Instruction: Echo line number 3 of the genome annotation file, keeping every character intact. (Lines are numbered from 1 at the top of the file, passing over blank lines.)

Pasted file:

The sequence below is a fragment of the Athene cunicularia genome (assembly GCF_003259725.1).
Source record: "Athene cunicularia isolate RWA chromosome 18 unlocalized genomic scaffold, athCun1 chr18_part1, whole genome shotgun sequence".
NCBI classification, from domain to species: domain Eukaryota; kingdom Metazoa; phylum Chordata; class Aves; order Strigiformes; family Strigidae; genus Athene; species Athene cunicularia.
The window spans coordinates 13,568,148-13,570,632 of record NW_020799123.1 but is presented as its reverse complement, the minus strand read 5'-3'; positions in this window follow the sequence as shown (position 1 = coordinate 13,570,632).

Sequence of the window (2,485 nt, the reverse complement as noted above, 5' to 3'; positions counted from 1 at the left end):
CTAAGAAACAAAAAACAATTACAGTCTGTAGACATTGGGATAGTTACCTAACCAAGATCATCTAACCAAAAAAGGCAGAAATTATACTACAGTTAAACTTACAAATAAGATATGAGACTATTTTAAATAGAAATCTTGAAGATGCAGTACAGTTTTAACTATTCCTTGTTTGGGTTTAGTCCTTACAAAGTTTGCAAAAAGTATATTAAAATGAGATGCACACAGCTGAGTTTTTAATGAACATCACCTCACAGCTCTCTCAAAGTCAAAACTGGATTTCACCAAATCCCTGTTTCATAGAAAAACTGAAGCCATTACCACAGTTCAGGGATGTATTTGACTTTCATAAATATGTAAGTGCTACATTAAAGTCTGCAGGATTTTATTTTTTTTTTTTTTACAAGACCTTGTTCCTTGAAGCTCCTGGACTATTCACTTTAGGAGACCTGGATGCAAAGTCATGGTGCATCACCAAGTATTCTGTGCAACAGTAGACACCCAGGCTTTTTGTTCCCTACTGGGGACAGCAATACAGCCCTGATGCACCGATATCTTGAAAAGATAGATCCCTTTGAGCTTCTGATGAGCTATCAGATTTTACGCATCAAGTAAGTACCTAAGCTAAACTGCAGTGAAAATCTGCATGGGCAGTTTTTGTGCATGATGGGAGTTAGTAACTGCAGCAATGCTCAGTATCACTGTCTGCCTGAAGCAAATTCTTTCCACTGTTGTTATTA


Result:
NCBI classification, from domain to species: domain Eukaryota; kingdom Metazoa; phylum Chordata; class Aves; order Strigiformes; family Strigidae; genus Athene; species Athene cunicularia.